Below is an illustration of the 4 Brain Type groupings and their corresponding motor skill giftedness. For more information please visit our products page.
A few examples are:
EI — Michael Jordan, Cal Ripken Jr., Peyton Manning
EA — LeBron James, Ken Griffey Jr., Dak Prescott
CA — Kevin Garnett, Derek Jeter, Tom Brady
CI — Stephen Curry, Greg Maddux, Aaron Rogers
These four groups are not only proven by both empirical and scientific research and evidence, but they are neatly illustrated for all of us to view by a topical layer of the human brain called the motor cortex. Though each person on earth is unique in many individualistic ways, we all share some characteristics in common. The human brain has a layout in the sensory and motor regions universal to all people. Each small area on these two external brain areas, as you descend from top to bottom, controls a specific part of the body.
Four Brain Types (EAs) are most dominant in the gross-motor area (near the top of the brain), four (EIs) in the fine-motor/hand-eye region (the next descending cerebral area), four (CAs) in the mouth area (controlling speech, etc.), and four (CIs) in the diaphragm region (controlling voice, air flow, etc.).
Which of these four is more important? It all depends upon what you need to do. For our discussion, they are all equally important. People the world over are actually best in only one of the four muscle groupings. Of course, we each use all four, and can become quite efficient in more than one, but we are each born to be most skilled specifically in one. Though we may never develop it expertly, it remains our great natural skill during our lifetime.
Lastly, let’s look at the bird examples we use to demonstrate the four groupings. Keep in mind these feathered representations are not intended to precisely parallel the groups. This is impossible, since Brain Type is so exacting mentally, physically and spatially. The birds are not perfect fits, but they will help you remember the four Brain Type categories overall. Remember, this is especially for those who wish to gain a simple understanding yet may never get beyond first base with Brain Types. Also, we like to use flying creatures to show that you can rise above your present circumstances – flying higher, to gain better perspective and develop strategies for dealing with life below. The four birds we use are the stork, the hawk, the owl, and the dove.
The Stork: Storks can be acrobats and actors with their flying antics; these huge birds can be amazingly agile in the air – so too, can the Brain Types of this group be acrobatic and actors. Needless to say, there are many parallels with the amazing stork, but as our focus in this section is Body Skills, please visit the rest of the web site to learn more.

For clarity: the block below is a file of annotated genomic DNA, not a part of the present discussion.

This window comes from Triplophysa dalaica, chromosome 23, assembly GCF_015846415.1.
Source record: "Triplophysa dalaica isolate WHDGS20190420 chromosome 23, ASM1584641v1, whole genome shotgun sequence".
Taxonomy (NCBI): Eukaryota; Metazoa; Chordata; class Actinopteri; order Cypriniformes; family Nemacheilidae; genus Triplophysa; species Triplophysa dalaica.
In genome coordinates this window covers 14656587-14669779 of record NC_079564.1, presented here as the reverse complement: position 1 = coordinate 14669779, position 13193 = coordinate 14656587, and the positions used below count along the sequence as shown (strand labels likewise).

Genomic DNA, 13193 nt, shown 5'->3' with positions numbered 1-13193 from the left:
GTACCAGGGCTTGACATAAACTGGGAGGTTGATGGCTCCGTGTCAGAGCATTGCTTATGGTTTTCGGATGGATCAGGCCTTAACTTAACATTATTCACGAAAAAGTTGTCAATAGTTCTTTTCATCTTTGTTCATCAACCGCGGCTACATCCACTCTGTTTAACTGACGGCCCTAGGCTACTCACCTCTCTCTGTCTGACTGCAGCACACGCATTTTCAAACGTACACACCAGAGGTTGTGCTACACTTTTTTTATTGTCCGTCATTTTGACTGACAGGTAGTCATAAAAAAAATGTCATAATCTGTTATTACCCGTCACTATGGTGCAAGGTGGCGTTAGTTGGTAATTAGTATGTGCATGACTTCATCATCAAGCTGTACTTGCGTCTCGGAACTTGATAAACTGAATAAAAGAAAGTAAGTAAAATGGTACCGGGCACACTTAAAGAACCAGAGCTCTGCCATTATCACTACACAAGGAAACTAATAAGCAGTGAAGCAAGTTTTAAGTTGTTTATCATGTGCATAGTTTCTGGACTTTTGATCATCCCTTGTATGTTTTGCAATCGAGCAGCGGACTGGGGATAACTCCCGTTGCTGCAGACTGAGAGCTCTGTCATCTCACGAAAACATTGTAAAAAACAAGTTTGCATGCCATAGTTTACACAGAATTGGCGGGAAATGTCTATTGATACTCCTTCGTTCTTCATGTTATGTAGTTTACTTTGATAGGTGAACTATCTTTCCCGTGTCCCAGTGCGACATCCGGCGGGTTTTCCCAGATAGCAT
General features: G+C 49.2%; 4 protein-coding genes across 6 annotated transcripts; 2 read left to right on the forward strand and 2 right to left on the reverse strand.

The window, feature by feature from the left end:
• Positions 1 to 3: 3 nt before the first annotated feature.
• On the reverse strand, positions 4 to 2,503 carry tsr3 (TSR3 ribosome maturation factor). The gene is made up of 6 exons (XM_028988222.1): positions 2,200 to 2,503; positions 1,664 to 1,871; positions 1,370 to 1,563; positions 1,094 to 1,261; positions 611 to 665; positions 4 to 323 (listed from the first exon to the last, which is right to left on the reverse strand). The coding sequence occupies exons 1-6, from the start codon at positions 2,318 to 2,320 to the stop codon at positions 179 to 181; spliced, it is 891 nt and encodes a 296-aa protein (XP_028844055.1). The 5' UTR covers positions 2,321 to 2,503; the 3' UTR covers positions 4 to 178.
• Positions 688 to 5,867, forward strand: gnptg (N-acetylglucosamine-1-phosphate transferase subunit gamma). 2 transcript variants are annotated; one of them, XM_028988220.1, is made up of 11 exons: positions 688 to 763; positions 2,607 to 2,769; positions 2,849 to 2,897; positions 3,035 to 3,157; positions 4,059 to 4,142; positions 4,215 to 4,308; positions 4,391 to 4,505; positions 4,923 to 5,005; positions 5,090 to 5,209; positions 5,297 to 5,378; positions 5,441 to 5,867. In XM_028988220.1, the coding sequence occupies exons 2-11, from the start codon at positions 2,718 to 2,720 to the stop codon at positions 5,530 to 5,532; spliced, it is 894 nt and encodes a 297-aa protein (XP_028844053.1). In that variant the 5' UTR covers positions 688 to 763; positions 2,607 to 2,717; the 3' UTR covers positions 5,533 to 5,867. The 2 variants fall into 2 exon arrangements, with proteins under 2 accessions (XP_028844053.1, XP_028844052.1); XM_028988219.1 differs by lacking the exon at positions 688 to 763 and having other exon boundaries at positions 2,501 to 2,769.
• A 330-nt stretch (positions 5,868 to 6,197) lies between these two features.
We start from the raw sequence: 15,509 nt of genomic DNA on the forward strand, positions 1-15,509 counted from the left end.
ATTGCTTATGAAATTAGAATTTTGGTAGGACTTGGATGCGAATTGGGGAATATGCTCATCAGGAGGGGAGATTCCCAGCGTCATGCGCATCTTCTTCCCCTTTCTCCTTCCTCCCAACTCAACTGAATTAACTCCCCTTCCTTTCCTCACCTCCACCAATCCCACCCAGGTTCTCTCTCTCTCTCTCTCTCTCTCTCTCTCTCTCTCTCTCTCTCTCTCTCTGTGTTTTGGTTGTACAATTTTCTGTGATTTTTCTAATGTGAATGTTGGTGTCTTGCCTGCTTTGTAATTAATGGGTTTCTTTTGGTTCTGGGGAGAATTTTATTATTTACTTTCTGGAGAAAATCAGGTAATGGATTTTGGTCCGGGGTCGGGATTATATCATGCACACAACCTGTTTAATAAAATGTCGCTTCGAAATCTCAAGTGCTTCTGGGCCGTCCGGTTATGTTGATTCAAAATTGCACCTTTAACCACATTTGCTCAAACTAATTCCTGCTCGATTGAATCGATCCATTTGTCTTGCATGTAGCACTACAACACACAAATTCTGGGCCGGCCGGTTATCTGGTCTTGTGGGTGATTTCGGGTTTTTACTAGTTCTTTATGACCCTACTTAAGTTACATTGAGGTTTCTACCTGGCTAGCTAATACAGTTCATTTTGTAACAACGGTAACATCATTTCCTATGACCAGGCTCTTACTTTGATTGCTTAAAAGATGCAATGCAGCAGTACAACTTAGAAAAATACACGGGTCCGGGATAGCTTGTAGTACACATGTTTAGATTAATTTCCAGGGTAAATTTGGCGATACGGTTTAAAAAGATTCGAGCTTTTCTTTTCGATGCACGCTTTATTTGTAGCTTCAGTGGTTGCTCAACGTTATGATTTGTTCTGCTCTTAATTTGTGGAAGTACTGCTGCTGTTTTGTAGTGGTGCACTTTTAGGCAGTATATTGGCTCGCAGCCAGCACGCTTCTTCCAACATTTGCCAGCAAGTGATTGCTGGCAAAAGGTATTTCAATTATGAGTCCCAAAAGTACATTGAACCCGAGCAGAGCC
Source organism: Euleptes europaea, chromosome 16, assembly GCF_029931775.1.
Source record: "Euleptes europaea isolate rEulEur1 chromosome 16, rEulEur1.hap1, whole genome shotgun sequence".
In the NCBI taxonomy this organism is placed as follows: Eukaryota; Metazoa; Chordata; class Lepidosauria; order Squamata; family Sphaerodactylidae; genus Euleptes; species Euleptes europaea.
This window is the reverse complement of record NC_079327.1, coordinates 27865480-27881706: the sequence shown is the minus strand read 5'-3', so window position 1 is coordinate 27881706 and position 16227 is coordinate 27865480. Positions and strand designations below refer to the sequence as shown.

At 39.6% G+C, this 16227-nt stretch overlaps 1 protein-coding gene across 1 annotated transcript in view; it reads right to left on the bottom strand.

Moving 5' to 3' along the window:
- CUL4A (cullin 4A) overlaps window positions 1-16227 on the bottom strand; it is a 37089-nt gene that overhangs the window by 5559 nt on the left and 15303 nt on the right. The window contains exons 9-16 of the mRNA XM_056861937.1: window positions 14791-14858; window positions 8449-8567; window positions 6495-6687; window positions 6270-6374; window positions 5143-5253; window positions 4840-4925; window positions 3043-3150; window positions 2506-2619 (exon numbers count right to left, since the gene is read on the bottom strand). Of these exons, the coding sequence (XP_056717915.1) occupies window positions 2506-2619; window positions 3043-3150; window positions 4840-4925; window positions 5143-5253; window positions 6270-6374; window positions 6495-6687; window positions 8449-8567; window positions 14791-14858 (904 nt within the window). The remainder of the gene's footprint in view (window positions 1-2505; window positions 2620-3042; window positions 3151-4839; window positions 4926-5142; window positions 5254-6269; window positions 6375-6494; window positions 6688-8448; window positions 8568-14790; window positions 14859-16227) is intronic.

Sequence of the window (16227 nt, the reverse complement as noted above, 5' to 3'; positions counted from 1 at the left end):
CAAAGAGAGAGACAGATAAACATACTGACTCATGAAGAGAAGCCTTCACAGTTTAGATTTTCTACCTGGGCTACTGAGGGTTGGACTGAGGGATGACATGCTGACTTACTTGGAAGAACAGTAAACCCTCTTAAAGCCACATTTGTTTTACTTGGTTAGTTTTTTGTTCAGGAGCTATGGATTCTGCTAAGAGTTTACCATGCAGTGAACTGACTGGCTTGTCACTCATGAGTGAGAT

The Hawk: Starting with the hawk eyes, often a piercing look, hawks are commonly identified by this aspect much of the time. What leads to this consistent correlation is that these Impersonal “realists” are innately strongest in the hand-eye region of the brain and body. When they get serious or under pressure, their eyes get intense and scrutinizing. Not only can they develop superior hand-eye coordination and manual dexterity, but they can have vice grips for hands if necessary. So too, the hawk can sink its talons into its prey or interests like no other.
The Owl: This majestic, poised bird seems to sit in reflective silence, pondering the mysteries of the deep woods late into the night. Similarly, members of this Brain Type group often sit in quiet repose, contemplating deep issues. Owls, of course, are known for their evening and night time hooting, and people of this grouping can also be known for their voices and/or vocabulary (not to mention fondness for staying up late). Therefore, as shown above, members of this group are gifted in the diaphragm region. Note: Owls, particularly #13 FCIRs, come in the widest variety of personas, and this cannot be emphasized enough.
The Dove: Most of us have seen a dove in the yard or elsewhere. EAs are gross-motor dominant, relying primarily on the big muscles of the body. Looking at the dove, we observe this as it walks on the ground. Furthermore, doves are communal, kind and loving to one another, and typically peaceable to other feathered friends. Of course, their individual standards of ethics and morality will be the final basis for their behavior, but people in this grouping generally follow this pattern of living.